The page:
Constitutional Law

9th Circuit Bars Prosecution of Woman for Alleged Medication-Induced Abortion

An Idaho law that provides for criminal charges against women who take pills to terminate their pregnancies is likely unconstitutional, according to a federal appeals court.

The San Francisco-based 9th U.S. Circuit Court of Appeals upheld an injunction barring the prosecution of Jennie Linn McCormack, who was accused of buying medication over the Internet to induce an abortion, report the Recorder, the Wall Street Journal Law Blog, Reuters and the Associated Press. However, the court said the injunction was overbroad and could not prevent prosecutions of other women at this point in the litigation.

Idaho law says abortions must be performed in the first trimester by physicians in a hospital, doctor’s office or clinic.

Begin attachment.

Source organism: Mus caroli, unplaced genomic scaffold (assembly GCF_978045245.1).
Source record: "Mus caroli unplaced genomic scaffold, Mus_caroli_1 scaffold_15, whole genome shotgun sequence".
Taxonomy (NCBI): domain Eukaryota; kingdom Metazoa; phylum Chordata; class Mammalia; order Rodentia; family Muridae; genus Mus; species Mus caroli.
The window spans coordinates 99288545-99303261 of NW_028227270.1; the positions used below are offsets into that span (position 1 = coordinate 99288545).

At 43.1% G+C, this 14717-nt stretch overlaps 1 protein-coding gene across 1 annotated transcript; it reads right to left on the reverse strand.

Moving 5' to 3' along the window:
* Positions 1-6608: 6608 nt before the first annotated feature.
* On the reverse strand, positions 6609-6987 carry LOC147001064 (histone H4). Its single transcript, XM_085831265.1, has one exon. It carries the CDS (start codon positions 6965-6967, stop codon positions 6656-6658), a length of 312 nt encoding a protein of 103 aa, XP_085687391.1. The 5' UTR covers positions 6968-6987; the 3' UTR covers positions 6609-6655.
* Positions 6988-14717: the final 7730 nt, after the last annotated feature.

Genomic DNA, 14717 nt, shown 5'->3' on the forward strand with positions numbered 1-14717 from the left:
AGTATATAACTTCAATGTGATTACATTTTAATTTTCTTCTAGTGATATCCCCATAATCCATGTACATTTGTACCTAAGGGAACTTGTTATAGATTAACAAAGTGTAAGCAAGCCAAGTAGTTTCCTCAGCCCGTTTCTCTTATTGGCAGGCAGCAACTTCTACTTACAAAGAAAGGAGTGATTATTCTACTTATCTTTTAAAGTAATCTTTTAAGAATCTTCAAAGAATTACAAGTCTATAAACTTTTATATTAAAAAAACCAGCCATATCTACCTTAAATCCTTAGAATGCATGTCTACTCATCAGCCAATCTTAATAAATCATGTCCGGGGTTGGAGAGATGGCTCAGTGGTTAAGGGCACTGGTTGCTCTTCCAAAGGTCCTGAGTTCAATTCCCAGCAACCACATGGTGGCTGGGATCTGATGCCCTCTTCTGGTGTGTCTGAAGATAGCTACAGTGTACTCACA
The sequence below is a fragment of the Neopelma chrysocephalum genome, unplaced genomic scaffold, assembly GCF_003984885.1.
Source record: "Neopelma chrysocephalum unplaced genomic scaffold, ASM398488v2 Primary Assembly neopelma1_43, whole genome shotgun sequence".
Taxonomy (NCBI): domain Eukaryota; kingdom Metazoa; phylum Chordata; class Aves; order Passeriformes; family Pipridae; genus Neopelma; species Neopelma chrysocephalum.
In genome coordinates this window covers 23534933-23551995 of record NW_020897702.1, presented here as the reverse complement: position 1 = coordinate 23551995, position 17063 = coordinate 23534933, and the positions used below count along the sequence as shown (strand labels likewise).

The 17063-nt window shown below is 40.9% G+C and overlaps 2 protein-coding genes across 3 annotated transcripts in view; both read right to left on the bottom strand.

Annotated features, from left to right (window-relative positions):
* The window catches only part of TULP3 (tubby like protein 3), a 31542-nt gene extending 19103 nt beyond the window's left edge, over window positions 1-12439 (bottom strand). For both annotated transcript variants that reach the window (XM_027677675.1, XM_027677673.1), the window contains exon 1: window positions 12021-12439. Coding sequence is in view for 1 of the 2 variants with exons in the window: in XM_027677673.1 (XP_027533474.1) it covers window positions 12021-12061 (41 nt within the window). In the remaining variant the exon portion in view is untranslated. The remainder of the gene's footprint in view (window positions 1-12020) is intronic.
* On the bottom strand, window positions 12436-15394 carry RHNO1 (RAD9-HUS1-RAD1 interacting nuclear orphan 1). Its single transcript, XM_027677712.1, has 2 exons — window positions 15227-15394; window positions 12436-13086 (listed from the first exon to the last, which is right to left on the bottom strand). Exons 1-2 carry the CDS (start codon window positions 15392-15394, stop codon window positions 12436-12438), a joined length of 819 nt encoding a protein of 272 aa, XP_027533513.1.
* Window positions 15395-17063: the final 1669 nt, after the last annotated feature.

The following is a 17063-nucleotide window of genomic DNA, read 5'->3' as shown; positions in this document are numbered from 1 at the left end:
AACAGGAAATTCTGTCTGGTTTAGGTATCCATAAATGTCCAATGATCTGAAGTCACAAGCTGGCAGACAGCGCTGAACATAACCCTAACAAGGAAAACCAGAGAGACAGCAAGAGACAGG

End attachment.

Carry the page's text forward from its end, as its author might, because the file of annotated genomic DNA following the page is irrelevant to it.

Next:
“There can be no doubt that requiring women to explore the intricacies of state abortion statutes to ensure that they and their provider act within the Idaho abortion statute framework, results in an ‘undue burden’ on a woman seeking an abortion of a nonviable fetus,” the court said in its opinion (PDF).

“While the Supreme Court has permitted many restrictions that make obtaining an abortion more difficult, particularly for low-income women, … it has not authorized the criminal prosecution of women seeking abortion care.”

McCormack’s lawyer, Rick Hearn, is also a plaintiff in the litigation. He is also a physician and is challenging another Idaho law that bars abortions after 20 weeks because of the premise that the fetus can feel pain at that point, the AP story says. The appeals court said McCormack didn’t have standing to challenge the fetal pain provisions, but Hearn’s challenge continues, the story says.

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